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The Baobab Tree

The Baobab Tree

We saw two Hyenas’s lying in the road as we were driving out. They looked very annoyed that we had come past and woken them up, but we were so excited to see them up close again, and when we were the only car there. That’s one of the advantages of staying in the Park, especially in a camp in the middle – there are long periods of time where you are the only car around.

Hyena in the road.

Hyena in the road.

We drove past some forests, and then got to Harrie’s Pancakes. You can basically get anything you want on a pancake – it’s amazing. I had a strawberry compote pancake. Once we were done, we were off to Nelspruit. We went shopping at the mall there and had lunch at John Dory’s. And then on the way home we sat for hours at the Stop-and-Go’s. It was completely ridiculous.

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My yummy pancake.

My yummy pancake.

But eventually we were home, and off to bed we went.

Kruger Park Day Four.

This morning we had visitors again; two Zebra this time. They came right up to our front gate like they were expecting an invitation inside for coffee or something. They moved around front eventually, where it’s much easier for us to watch them clearly, and they were making noises and scratching themselves and biting each other (play biting I hope). We filled up the “watering hole” outside and while we were doing this we saw a colourful lizard on the tree. We watched him basically change colours as he moved which was very cool. I also saw a butterfly (I love looking at butterflies) and we later identified it as a “Blue Pansy Butterfly”. Just spent the day chilling at the house and relaxing instead of driving around.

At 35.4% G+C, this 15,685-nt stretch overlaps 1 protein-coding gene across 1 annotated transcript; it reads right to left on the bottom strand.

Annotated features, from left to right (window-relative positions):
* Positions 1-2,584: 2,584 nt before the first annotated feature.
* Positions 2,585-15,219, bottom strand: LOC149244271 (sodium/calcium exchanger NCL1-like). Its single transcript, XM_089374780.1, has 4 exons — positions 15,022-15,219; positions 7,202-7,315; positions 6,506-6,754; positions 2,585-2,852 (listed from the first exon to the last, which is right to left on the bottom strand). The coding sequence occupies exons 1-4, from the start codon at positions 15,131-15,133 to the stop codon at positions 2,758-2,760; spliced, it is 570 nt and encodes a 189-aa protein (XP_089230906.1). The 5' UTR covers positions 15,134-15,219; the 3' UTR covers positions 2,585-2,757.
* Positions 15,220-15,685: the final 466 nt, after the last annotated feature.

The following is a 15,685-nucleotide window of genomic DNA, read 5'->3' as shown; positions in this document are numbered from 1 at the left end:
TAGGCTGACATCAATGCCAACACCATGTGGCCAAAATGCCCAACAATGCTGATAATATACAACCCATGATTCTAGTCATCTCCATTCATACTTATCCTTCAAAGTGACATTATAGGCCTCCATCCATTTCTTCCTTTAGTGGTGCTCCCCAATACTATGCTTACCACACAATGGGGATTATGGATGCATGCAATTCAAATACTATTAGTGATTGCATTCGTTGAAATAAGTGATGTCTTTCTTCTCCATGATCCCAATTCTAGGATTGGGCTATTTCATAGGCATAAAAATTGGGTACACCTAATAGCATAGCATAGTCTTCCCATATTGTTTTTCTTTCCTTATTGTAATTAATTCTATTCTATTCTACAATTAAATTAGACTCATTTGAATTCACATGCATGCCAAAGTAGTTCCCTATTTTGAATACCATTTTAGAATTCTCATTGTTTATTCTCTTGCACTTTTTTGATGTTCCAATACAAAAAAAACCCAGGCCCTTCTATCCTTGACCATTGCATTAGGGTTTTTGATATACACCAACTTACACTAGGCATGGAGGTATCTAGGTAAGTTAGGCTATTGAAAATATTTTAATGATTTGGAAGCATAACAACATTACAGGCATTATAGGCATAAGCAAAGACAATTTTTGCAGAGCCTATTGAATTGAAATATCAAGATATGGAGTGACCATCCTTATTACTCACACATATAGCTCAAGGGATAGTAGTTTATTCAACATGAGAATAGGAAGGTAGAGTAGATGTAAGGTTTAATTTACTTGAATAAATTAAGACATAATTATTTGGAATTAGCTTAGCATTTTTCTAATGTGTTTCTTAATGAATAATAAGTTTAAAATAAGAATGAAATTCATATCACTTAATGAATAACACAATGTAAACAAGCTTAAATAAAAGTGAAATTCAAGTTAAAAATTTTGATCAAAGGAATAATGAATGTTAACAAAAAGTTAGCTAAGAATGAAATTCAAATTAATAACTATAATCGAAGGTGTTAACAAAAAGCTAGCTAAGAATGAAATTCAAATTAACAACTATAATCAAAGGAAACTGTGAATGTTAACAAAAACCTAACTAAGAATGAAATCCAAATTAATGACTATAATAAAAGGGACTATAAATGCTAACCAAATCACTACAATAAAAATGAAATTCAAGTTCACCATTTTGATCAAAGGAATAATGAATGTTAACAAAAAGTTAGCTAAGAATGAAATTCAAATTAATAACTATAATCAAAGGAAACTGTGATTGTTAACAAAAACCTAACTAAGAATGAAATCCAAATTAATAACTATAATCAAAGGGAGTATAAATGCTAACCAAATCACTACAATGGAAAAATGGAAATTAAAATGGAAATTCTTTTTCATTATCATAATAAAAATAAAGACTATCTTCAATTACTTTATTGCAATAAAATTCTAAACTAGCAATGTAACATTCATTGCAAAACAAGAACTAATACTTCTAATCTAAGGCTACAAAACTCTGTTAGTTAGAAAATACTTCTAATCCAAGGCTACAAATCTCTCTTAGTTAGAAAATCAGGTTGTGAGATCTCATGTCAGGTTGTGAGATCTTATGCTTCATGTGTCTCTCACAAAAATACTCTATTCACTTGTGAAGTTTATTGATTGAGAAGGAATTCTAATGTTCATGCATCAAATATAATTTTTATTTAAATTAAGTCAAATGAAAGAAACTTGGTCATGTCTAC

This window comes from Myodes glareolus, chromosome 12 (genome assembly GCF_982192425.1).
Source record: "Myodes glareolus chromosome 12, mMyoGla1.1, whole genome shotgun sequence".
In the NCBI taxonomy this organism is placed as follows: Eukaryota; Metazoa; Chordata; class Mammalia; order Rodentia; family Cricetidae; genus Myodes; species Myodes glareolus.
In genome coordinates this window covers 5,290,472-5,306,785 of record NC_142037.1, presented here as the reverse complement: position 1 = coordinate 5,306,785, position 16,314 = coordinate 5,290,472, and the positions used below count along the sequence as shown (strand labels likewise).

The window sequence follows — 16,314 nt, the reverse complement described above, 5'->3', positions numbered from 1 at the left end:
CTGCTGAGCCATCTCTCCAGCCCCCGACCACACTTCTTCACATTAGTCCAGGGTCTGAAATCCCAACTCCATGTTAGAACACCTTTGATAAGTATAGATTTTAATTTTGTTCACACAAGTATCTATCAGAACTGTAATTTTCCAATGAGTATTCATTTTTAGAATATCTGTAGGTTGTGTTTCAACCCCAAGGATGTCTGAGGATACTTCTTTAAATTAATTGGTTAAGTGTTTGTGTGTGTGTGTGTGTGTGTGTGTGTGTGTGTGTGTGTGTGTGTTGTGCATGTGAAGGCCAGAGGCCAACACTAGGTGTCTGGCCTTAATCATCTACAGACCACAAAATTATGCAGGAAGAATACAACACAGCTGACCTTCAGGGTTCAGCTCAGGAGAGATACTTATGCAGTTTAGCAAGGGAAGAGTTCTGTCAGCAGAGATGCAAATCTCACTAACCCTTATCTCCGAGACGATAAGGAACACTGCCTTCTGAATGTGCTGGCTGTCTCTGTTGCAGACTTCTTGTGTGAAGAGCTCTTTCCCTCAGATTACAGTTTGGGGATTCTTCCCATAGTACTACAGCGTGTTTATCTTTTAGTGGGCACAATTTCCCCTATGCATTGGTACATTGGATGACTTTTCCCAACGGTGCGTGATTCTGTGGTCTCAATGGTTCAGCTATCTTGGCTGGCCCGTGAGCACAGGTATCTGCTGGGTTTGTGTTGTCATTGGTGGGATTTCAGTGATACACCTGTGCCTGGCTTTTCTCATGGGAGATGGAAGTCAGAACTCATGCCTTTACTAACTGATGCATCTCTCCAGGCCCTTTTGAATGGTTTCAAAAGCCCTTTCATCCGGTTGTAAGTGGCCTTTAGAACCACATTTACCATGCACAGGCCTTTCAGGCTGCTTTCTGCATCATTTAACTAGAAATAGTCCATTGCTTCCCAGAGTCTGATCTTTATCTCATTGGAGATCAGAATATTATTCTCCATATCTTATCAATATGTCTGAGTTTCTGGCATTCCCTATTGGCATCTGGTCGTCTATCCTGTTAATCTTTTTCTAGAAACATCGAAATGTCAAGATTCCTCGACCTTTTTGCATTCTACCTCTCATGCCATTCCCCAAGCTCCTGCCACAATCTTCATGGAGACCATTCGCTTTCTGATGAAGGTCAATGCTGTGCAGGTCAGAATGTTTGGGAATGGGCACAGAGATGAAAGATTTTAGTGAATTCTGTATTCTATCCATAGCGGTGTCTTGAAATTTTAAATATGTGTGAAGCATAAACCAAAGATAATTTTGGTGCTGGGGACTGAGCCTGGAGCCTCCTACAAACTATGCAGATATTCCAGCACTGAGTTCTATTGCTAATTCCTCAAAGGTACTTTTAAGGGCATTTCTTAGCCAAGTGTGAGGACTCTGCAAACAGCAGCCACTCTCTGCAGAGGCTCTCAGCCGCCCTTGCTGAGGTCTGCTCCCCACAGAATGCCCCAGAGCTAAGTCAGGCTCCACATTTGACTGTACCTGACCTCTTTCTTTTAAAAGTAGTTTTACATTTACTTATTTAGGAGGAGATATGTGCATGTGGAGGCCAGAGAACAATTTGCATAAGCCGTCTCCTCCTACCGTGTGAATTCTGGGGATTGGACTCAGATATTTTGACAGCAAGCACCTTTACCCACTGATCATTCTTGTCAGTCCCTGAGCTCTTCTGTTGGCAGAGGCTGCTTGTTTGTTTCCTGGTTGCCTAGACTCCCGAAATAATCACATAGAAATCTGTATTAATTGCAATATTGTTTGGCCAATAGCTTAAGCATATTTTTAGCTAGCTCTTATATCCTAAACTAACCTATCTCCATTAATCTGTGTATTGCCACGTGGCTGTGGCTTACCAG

One times curious Zebra at the door

One times curious Zebra at the door

Me with the Zebras outside on the deck

Me with the Zebras outside on the deck

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The lovely Blue Pansy Butterfly